“I’m a lawyer from Denver, Colorado, Mike… I probably can’t hit a thing.” – William Holden, The Bridges at Toko-Ri

Sometimes, things don’t work out the way you planned. Sometimes, despite erring on the side of caution and always treading the right path through life, fate deals a cruel blow. It’s just the way it is.

A man who did everything right can find himself dying in a muddy ditch, far from home. Other times, it’s an automotive brand laying in that ditch — a victim of circumstance, world events, changing societal trends, financial incompetence, or hasty cost-cutting. Whatever came before no longer matters.

Still, some deaths are worse than others. Which automotive demise was least charitable to the deceased? (Read More…)

By on February 17, 2020

GM Thailand

The news that General Motors will exile Holden to the Island of Lost Brands overshadows changes set to occur elsewhere in the world, all part of the automaker’s plan to cut costs via a streamlined global footprint.

China, despite its current problems, is still seen as a market with great growth potential, but the same can’t be said for another Asian nation. (Read More…)

By on February 17, 2020

2016 Holden Commodore

A car brand that emerged from a saddlery company in 1908 will disappear from the Australian and New Zealand markets, General Motors announced late Sunday.

Parent of the Holden brand since 1931, GM said production would cease by the end of 2020, spelling the end of a marque that once fielded the powerful rear-drive Commodore sedan and Ute — the ANZAC version of the El Camino. (Read More…)

By on January 14, 2020

The pending return of Hummer to the GM stable in the form of an electric pickup is such a perfectly 2020 thing, considering Ford’s recent decision to bestow the Mustang name on its upcoming EV crossover. However, the nameplate’s reported resurrection comes not in the form of a brand, but as a lone model bundled under an existing marque (GMC).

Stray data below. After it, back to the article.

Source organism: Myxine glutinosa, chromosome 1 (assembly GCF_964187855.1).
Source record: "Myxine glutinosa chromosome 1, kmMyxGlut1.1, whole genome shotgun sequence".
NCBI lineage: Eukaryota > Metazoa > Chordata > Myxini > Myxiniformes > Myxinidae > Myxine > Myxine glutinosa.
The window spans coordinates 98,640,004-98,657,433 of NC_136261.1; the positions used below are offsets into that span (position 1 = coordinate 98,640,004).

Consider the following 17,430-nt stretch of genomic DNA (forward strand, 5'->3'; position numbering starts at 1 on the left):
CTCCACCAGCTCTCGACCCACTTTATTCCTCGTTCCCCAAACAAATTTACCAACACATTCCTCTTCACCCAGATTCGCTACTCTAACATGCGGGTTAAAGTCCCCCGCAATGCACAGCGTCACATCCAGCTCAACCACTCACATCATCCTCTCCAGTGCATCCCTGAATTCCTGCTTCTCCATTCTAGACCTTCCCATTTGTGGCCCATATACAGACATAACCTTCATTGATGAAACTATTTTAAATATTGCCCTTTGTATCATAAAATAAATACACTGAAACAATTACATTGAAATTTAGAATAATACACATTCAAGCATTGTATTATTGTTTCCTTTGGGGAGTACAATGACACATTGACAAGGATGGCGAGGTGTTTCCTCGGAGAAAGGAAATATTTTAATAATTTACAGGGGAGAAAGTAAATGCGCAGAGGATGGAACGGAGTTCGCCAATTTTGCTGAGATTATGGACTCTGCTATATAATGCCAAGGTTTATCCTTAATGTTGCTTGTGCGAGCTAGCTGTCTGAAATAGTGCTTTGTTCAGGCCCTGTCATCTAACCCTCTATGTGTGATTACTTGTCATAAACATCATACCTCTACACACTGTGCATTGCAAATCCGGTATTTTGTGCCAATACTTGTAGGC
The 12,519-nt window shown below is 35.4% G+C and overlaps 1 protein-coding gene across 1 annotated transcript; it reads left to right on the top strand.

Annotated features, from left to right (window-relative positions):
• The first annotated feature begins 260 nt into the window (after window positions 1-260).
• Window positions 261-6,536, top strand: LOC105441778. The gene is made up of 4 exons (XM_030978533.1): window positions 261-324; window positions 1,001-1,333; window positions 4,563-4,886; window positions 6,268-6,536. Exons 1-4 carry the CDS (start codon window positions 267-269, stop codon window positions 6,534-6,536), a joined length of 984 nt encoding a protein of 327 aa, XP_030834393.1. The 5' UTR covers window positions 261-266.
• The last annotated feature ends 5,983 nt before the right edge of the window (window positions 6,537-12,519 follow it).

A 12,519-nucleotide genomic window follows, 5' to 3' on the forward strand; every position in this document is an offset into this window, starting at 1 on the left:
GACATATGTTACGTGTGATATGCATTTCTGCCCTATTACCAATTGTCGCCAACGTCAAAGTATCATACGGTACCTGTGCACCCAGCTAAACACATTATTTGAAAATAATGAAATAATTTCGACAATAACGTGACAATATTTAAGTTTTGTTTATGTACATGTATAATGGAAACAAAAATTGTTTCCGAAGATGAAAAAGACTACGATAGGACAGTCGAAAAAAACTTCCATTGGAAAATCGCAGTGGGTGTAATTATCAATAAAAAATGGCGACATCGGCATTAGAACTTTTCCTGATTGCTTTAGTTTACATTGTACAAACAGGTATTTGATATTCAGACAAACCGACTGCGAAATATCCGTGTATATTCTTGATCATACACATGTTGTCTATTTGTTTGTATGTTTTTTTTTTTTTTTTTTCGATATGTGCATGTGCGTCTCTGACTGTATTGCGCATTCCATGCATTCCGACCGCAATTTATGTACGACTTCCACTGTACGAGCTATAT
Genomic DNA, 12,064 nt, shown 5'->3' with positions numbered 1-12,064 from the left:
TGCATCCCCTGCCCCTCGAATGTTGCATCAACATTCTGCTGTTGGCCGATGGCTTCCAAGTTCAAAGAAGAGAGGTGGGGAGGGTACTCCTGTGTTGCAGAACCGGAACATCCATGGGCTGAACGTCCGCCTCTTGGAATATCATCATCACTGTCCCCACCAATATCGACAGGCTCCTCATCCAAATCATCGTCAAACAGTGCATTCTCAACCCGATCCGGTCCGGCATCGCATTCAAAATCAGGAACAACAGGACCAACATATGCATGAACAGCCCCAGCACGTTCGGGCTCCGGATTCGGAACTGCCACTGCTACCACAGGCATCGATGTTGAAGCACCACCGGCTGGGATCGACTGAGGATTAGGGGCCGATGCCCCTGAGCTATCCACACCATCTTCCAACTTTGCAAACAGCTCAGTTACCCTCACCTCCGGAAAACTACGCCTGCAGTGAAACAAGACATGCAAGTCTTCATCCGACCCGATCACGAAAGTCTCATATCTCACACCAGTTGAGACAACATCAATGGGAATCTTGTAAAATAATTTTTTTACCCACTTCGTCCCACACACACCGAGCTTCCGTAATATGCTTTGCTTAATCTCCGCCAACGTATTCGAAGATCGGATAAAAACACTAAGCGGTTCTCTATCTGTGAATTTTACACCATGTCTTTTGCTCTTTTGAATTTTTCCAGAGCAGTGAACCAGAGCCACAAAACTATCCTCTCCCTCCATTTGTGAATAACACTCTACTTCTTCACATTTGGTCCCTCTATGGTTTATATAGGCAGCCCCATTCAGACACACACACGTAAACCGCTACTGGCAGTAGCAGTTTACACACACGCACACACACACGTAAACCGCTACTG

That’s something to think about. When Matthew Guy asked yesterday what defunct brand we’d most like to see return, no doubt most of you mentioned Viking or Marquette. Maybe Oakland or LaSalle. Geo, perhaps. Canadian readers probably yearn for a return of Acadian and Beaumont.

A few of you may have even mentioned Hummer. (Read More…)

By on January 7, 2020

Not Fiat Chrysler Automobiles, mind you, but Chrysler. The brand. The maker of such diverse nameplates as the 300, which debuted in 2004, or the Pacifica and its ilk. Or the — wait, no, that’s it.

It’s easy to poke fun at Chrysler The Brand these days, what with Jeep and Ram doing the heavy lifting in terms of sales. As Matthew Guy recently told you, Ram bench-pressed some exceptionally heavy stacks this past year, sailing to new sales heights on the strength of two full-size pickups and a new HD model. Chrysler, barely mentioned in FCA’s recent five-year product plan, sunk to its lowest standing in decades.

Get this brand a new product that’s not just a variant of an existing minivan. (Read More…)

By on November 8, 2019

There may still be a chance for a new Fifth Avenue. Carlos Tavares, CEO of France’s PSA Groupe and head of a future combined entity, claims the looming merger between his company and Fiat Chrysler will not leave dead brands scattered across the landscape.

There’ll still be a role for such flagging brands as, well, Fiat and Chrysler, the executive implied. It’s not hard to see how rumors of a brand cull could get started, considering this merger is all about finding efficiencies. (Read More…)

By on August 26, 2019

Image: Ford

Following months of negotiations and tweaks, a temporarily shelved plan aimed at boosting the standing of the Lincoln brand is back on.

While Ford hopes to turbocharge Lincoln sales by compelling dealers to build standalone showrooms for the brand, the automaker’s Lincoln Commitment Program went back to the drawing board late last year after backlash from nervous dealers and a California dealers association. Now, Ford’s effort to make Lincoln customers feel special looks a little different. (Read More…)

By on July 24, 2019

Today marks the first entry into a two-part Question of the Day series where we’ll step back in time. The purpose of the journey? To fix the mishaps committed by automakers. First up are the missed opportunities.

(Read More…)